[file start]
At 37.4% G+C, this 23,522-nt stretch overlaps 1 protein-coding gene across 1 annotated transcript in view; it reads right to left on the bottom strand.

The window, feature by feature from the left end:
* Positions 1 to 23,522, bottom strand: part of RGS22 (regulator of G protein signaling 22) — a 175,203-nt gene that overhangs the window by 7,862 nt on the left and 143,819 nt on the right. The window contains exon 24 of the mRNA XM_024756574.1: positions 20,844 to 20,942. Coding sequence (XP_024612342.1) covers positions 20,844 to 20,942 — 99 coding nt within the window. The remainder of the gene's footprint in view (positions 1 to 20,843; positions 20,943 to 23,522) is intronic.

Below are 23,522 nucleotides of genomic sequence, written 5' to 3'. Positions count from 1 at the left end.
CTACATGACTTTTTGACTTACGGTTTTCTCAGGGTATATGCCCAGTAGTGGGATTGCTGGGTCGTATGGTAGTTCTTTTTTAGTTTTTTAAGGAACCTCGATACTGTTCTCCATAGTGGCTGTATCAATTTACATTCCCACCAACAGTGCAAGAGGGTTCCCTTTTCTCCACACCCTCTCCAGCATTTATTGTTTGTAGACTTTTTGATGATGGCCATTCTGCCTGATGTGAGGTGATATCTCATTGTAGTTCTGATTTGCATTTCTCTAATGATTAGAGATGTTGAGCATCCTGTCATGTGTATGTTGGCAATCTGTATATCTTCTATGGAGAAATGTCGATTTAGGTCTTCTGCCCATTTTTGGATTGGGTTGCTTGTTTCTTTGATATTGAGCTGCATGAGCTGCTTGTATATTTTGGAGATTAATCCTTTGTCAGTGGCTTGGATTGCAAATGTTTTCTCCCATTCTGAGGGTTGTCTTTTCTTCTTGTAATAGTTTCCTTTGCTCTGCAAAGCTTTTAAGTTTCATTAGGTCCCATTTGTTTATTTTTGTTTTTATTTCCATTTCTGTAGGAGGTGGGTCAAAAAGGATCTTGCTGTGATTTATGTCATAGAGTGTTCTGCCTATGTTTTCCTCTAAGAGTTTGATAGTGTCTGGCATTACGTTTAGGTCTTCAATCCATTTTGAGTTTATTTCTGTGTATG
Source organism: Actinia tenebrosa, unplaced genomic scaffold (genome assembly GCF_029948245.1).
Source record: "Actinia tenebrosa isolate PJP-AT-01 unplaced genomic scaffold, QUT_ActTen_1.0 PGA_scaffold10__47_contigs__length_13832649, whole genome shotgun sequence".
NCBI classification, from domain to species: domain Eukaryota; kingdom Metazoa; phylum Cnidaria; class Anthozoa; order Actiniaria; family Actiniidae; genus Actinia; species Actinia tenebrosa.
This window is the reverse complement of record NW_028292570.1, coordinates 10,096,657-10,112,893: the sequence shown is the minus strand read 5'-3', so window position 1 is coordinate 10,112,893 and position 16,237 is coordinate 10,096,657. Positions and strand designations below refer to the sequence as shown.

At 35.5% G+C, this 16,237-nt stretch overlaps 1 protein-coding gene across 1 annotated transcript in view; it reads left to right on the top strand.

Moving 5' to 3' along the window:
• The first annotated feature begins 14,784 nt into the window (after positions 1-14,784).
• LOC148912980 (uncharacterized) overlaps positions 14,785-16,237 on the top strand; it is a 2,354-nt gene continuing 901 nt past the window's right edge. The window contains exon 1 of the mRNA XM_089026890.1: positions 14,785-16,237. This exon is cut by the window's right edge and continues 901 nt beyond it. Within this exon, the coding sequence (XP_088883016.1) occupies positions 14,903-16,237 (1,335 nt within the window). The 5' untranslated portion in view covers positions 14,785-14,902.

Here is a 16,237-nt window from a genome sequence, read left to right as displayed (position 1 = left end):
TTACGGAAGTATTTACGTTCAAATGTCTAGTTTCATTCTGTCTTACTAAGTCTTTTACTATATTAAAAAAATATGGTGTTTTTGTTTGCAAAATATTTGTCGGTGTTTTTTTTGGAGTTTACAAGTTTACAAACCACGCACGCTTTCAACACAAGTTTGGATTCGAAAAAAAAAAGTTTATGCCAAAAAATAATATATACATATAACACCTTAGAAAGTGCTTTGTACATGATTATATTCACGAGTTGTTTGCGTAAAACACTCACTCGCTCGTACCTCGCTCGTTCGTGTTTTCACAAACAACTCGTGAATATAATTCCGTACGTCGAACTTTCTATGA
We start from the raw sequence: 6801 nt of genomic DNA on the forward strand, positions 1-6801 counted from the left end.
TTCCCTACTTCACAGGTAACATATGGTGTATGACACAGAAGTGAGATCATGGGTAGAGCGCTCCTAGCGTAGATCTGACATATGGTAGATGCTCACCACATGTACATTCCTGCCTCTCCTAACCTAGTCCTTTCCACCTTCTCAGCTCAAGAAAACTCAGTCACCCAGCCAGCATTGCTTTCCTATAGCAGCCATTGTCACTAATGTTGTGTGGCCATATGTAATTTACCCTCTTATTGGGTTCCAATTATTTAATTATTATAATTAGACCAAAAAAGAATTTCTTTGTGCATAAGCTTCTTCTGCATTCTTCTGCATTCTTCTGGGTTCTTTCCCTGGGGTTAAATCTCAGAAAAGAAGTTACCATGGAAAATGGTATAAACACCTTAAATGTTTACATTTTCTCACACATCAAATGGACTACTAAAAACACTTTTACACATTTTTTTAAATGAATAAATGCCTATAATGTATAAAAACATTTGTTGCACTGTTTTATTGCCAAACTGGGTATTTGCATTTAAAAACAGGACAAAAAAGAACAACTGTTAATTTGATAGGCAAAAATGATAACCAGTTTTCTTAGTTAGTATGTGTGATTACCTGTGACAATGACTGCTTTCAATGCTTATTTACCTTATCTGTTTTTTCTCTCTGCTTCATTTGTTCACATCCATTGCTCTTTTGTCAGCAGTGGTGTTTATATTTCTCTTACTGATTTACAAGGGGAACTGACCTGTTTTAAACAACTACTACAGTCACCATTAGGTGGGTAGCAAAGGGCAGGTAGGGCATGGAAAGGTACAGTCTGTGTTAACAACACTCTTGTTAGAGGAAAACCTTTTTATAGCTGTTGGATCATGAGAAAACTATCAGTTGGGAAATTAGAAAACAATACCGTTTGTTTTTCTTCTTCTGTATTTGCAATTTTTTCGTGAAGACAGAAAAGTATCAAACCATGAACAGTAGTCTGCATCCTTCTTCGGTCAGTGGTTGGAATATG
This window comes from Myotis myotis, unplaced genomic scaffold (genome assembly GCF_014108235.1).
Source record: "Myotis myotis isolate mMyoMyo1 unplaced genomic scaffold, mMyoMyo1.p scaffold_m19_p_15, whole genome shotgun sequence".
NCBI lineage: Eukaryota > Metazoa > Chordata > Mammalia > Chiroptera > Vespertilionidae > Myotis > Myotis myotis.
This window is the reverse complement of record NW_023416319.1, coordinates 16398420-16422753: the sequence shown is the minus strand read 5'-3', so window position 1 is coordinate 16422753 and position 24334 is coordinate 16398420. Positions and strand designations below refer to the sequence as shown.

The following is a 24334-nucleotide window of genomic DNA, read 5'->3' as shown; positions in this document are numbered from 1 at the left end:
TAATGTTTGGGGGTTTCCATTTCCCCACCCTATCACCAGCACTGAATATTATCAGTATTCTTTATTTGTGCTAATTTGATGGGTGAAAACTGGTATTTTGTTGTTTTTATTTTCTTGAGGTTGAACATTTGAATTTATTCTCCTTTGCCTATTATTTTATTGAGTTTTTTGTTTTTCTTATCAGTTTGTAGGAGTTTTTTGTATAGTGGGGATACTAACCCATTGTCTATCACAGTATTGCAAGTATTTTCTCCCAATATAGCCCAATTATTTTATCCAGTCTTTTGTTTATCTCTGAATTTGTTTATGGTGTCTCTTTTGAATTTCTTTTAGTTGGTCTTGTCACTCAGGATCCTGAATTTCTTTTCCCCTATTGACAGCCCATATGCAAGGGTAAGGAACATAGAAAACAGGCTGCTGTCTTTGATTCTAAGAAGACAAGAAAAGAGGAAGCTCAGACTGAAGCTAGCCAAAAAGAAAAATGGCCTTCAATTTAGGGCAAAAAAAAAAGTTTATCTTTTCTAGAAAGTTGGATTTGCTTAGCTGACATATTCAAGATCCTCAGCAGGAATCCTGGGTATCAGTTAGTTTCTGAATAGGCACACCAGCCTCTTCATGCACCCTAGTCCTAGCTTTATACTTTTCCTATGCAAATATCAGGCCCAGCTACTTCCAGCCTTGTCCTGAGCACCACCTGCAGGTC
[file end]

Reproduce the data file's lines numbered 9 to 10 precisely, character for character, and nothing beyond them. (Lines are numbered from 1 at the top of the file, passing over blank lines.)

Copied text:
This window is the reverse complement of record NW_028292570.1, coordinates 10,096,657-10,112,893: the sequence shown is the minus strand read 5'-3', so window position 1 is coordinate 10,112,893 and position 16,237 is coordinate 10,096,657. Positions and strand designations below refer to the sequence as shown.

At 35.5% G+C, this 16,237-nt stretch overlaps 1 protein-coding gene across 1 annotated transcript in view; it reads left to right on the top strand.